Below is Statefull Rest template that you can use to remember cookies, once you log in with it will remember the JSESSIONID and sent it on subsequent requests.

public class StatefullRestTemplate extends RestTemplate
{
    private final HttpClient httpClient;
    private final CookieStore cookieStore;
    private final HttpContext httpContext;
    private final StatefullHttpComponentsClientHttpRequestFactory statefullHttpComponentsClientHttpRequestFactory;

    public StatefullRestTemplate()
    {
        super();
        httpClient = new DefaultHttpClient();
        cookieStore = new BasicCookieStore();
        httpContext = new BasicHttpContext();
        httpContext.setAttribute(ClientContext.COOKIE_STORE, getCookieStore());
        statefullHttpComponentsClientHttpRequestFactory = new StatefullHttpComponentsClientHttpRequestFactory(httpClient, httpContext);
        super.setRequestFactory(statefullHttpComponentsClientHttpRequestFactory);
    }

    public HttpClient getHttpClient()
    {
        return httpClient;
    }

    public CookieStore getCookieStore()
    {
        return cookieStore;
    }

    public HttpContext getHttpContext()
    {
        return httpContext;
    }

    public StatefullHttpComponentsClientHttpRequestFactory getStatefulHttpClientRequestFactory()
    {
        return statefullHttpComponentsClientHttpRequestFactory;
    }
}

Here is a class to represent a rest client so that you can call into an app secured with spring security.

public class RestClient
{
    private String host = "localhost";
    private String port = "8080";
    private String applicationPath;
    private String apiPath = "api";
    private String loginPath = "j_spring_security_check";
    private String logoutPath = "logout";
    private final String usernameInputFieldName = "j_username";
    private final String passwordInputFieldName = "j_password";
    private final StatefullRestTemplate template = new StatefullRestTemplate();

    /**
     * This method logs into a service by doing an standard http using the configuration in this class.
     * 
     * @param username
     *            the username to log into the application with
     * @param password
     *            the password to log into the application with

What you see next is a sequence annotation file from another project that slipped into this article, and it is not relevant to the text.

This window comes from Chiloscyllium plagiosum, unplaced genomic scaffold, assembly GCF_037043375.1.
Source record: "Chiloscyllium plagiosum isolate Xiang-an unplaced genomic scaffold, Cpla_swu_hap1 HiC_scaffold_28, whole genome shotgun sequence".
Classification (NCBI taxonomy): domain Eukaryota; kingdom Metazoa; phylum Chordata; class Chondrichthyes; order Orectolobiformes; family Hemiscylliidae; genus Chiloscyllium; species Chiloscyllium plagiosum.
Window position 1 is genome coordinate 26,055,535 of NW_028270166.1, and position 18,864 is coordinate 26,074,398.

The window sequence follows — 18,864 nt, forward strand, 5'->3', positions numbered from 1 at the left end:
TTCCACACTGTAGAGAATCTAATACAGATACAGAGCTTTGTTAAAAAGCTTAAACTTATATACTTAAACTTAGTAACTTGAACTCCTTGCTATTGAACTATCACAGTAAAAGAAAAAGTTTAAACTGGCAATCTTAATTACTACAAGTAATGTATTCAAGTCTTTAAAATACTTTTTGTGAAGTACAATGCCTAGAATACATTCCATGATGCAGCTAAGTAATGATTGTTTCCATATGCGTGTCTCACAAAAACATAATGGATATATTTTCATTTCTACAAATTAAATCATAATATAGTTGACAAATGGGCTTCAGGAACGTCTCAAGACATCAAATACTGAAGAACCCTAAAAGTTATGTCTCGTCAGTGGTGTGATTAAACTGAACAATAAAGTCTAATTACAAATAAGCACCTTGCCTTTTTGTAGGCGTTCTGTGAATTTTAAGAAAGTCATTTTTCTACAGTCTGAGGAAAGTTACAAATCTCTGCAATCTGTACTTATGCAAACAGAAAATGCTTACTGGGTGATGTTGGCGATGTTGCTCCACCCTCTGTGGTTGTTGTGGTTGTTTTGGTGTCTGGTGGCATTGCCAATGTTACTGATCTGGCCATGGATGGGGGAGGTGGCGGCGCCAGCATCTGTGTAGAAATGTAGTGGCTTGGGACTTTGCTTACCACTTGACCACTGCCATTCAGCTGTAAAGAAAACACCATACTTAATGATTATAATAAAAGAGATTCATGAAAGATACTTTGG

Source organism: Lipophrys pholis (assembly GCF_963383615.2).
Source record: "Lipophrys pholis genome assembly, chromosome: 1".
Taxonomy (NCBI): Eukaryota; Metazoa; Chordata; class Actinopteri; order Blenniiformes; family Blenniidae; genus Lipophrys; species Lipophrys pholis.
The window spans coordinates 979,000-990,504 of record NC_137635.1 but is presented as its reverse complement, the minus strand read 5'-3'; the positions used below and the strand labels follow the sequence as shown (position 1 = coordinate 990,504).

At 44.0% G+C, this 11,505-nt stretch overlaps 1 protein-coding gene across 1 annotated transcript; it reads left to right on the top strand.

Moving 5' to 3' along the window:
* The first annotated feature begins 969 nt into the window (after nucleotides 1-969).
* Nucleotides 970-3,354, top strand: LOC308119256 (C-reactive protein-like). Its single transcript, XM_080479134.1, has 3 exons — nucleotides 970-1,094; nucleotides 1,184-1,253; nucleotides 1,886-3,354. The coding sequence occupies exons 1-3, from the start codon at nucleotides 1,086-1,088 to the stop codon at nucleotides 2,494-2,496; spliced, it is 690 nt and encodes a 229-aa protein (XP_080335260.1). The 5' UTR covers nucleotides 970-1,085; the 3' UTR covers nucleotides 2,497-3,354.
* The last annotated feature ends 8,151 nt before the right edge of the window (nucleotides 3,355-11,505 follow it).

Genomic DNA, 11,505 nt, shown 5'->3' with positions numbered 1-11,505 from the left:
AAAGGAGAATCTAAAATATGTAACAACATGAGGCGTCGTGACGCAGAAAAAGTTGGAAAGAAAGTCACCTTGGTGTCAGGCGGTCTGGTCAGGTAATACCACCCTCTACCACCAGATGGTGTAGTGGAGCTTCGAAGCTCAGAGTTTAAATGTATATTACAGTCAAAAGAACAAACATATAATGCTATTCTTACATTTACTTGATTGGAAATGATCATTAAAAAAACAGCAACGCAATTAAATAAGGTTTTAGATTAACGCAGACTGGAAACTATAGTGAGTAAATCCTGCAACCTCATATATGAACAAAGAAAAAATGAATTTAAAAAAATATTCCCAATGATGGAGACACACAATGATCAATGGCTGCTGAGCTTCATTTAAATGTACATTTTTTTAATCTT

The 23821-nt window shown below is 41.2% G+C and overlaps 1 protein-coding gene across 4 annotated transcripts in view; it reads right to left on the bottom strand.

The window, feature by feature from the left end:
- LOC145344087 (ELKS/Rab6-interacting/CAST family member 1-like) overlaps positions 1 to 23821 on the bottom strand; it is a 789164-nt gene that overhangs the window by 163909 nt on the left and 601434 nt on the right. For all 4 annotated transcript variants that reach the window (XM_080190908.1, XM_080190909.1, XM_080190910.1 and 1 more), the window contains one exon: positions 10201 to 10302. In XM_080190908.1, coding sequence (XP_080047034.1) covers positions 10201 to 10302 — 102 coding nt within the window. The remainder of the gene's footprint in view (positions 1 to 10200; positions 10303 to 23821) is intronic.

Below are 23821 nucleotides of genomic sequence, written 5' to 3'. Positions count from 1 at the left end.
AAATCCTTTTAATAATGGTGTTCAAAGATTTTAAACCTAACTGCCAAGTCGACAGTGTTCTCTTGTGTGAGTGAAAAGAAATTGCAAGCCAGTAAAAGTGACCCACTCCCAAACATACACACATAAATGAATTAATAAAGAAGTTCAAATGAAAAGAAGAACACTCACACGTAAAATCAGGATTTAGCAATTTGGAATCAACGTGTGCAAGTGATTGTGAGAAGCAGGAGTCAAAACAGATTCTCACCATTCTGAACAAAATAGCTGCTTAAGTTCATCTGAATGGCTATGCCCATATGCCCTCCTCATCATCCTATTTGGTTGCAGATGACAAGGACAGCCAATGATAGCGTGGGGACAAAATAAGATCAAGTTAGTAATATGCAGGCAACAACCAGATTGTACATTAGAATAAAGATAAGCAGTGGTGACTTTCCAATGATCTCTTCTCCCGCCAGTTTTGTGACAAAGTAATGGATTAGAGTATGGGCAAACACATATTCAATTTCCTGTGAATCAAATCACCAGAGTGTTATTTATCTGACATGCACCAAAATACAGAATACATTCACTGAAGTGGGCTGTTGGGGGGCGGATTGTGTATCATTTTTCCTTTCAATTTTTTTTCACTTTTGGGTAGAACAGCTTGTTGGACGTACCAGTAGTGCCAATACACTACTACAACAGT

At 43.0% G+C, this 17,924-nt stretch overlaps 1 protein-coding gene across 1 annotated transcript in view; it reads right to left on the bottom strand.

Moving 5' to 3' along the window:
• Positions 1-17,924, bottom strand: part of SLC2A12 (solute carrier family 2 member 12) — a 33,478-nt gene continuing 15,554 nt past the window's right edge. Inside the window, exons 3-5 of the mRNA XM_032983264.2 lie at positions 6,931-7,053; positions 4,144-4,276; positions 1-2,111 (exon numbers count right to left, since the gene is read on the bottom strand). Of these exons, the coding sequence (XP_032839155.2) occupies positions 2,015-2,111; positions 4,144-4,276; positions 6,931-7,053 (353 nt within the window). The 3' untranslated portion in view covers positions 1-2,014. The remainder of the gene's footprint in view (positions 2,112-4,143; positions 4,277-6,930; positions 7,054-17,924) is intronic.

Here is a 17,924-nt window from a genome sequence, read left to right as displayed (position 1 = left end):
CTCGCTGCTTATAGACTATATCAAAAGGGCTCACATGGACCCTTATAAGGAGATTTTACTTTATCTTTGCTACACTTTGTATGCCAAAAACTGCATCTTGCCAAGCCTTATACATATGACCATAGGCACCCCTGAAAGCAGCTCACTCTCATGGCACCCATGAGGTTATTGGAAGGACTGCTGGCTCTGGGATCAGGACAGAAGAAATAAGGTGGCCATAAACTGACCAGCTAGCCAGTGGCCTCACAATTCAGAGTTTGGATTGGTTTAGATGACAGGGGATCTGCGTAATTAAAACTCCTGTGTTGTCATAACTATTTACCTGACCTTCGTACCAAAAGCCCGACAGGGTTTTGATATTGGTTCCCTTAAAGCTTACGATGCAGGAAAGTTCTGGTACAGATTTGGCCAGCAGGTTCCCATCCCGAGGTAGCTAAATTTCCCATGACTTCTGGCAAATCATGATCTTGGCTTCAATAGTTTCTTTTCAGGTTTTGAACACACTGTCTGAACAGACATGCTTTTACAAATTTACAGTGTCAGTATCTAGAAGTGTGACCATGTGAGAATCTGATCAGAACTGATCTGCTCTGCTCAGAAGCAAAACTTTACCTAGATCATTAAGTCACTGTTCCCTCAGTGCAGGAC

* 
     * @return the url that the login redirects to
     */
    public String login(String username, String password)
    {
        MultiValueMap<String, String> form = new LinkedMultiValueMap<>();
        form.add(usernameInputFieldName, username);
        form.add(passwordInputFieldName, password);
        URI location = this.template.postForLocation(loginUrl(), form);
        return location.toString();
    }

    /**
     * Logout by doing an http get on the logout url
     * 
     * @return result of the get as ResponseEntity
     */
    public ResponseEntity<String> logout()
    {
        return this.template.getForEntity(logoutUrl(), String.class);
    }

    public String applicationUrl(String relativePath)
    {
        return applicationUrl() + "/" + checkNotNull(relativePath);
    }

    public String apiUrl(String relativePath)
    {
        return applicationUrl(apiPath + "/" + checkNotNull(relativePath));
    }

    public StatefullRestTemplate template()
    {
        return template;
    }

    public String serverUrl()
    {
        return "http://" + host + ":" + port;
    }

    public String applicationUrl()
    {
        return serverUrl() + "/" + nullToEmpty(applicationPath);
    }

    public String loginUrl()
    {
        return applicationUrl(loginPath);
    }

    public String logoutUrl()
    {
        return applicationUrl(logoutPath);
    }

    public String apiUrl()
    {
        return applicationUrl(apiPath);
    }

    public void setLogoutPath(String logoutPath)
    {
        this.logoutPath = logoutPath;
    }

    public String getHost()
    {
        return host;
    }

    public void setHost(String host)
    {
        this.host = host;
    }

    public String getPort()
    {
        return port;
    }

    public void setPort(String port)
    {
        this.port = port;
    }

    public String getApplicationPath()
    {
        return applicationPath;
    }

    public void setApplicationPath(String contextPath)
    {
        this.applicationPath = contextPath;
    }

    public String getApiPath()
    {
        return apiPath;
    }

    public void setApiPath(String apiPath)
    {
        this.apiPath = apiPath;
    }

    public String getLoginPath()
    {
        return loginPath;
    }

    public void setLoginPath(String loginPath)
    {
        this.loginPath = loginPath;
    }

    public String getLogoutPath()
    {
        return logoutPath;
    }

    @Override
    public String toString()
    {
        StringBuilder builder = new StringBuilder();
        builder.append("RestClient [\n serverUrl()=");